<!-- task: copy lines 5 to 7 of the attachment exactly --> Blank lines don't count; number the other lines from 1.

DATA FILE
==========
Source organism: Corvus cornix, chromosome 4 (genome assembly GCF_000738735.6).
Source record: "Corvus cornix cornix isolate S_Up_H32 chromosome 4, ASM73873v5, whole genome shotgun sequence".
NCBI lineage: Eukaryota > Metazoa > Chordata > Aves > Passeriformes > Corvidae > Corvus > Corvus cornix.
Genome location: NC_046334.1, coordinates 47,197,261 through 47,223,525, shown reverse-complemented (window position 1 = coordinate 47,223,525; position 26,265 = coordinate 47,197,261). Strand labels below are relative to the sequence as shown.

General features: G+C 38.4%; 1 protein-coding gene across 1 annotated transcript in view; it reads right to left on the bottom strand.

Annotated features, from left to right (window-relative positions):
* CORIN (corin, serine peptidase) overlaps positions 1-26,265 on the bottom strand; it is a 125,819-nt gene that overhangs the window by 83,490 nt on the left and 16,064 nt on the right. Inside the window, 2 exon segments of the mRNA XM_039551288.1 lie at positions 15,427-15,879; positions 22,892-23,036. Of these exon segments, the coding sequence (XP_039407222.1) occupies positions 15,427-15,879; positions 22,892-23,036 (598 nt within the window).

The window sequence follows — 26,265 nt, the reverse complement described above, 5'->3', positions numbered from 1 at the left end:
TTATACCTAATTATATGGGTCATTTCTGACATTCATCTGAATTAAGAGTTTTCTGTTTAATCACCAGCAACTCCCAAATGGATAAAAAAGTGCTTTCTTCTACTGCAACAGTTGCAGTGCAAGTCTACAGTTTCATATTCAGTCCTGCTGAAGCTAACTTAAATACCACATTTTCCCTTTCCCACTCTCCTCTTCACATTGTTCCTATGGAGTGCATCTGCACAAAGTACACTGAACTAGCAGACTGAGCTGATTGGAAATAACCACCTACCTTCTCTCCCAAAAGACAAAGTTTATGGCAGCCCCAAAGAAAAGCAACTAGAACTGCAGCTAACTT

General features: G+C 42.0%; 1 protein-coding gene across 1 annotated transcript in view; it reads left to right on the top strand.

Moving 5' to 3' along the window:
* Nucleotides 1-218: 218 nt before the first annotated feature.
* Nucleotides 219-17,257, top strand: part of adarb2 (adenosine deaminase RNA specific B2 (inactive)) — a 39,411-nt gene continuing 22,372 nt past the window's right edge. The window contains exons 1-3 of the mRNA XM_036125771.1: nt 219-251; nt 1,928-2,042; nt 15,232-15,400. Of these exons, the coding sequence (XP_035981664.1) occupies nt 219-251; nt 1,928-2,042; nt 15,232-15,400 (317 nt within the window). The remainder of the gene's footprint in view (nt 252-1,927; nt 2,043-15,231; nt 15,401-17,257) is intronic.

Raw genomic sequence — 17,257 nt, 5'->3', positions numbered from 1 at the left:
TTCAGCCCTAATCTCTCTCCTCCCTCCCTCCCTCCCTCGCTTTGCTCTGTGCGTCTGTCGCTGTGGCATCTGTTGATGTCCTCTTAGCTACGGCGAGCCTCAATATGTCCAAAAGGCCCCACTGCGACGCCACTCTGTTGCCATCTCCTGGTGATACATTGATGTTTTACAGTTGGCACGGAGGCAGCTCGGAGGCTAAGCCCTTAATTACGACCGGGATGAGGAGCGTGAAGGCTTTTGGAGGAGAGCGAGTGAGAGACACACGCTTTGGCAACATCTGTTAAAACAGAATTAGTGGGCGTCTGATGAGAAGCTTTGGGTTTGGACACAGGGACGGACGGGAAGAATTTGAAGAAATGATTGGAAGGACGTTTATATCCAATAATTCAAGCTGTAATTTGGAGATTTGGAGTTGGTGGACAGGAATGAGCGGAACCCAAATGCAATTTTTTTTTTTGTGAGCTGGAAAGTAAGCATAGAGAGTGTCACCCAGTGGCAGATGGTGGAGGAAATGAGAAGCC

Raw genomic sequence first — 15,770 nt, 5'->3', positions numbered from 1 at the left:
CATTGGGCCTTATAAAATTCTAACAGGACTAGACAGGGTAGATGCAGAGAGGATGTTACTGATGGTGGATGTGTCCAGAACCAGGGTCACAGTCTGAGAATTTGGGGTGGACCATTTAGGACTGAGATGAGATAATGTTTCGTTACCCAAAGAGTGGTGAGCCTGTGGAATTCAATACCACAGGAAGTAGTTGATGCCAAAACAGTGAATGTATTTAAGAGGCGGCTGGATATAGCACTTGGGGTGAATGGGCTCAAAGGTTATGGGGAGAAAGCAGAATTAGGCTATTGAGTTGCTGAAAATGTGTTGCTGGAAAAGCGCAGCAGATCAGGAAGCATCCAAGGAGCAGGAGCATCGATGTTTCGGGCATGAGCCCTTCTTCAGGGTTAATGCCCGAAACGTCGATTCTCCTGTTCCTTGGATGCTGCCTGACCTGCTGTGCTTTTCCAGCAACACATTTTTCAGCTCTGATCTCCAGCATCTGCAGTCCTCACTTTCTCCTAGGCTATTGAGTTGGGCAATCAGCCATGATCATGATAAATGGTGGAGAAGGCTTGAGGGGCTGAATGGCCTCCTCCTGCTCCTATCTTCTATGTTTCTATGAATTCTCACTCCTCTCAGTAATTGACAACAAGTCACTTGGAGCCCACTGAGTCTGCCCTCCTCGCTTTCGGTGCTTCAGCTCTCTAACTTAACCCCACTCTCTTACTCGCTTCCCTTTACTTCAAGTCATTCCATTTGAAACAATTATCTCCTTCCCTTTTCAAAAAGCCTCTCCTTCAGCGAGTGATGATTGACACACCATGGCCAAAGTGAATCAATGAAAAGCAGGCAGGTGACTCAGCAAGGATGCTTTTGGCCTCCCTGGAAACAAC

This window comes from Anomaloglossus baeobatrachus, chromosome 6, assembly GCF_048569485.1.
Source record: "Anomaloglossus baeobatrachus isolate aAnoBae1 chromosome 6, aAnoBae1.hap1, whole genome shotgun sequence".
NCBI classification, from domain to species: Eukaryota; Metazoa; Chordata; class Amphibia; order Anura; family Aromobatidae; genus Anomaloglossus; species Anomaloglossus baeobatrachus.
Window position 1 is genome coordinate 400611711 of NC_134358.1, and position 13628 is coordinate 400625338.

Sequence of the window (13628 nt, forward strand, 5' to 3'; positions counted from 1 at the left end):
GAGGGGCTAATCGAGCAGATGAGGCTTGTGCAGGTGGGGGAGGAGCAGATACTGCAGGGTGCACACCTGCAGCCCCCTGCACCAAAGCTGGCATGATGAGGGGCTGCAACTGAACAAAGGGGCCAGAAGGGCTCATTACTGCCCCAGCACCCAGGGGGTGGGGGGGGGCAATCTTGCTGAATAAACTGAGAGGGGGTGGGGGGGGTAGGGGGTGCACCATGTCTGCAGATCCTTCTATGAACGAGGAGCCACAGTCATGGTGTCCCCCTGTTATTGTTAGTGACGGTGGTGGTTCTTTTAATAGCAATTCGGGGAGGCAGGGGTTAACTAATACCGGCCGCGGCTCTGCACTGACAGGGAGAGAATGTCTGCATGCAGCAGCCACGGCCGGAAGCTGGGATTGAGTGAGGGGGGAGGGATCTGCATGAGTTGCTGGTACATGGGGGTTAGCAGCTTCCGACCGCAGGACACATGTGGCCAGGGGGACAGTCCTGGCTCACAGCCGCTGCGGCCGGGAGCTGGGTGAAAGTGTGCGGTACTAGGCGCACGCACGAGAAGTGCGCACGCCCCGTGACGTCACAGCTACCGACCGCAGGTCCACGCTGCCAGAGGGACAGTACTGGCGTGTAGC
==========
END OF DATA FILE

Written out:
General features: G+C 38.4%; 1 protein-coding gene across 1 annotated transcript in view; it reads right to left on the bottom strand.

Annotated features, from left to right (window-relative positions):
* CORIN (corin, serine peptidase) overlaps positions 1-26,265 on the bottom strand; it is a 125,819-nt gene that overhangs the window by 83,490 nt on the left and 16,064 nt on the right. Inside the window, 2 exon segments of the mRNA XM_039551288.1 lie at positions 15,427-15,879; positions 22,892-23,036. Of these exon segments, the coding sequence (XP_039407222.1) occupies positions 15,427-15,879; positions 22,892-23,036 (598 nt within the window).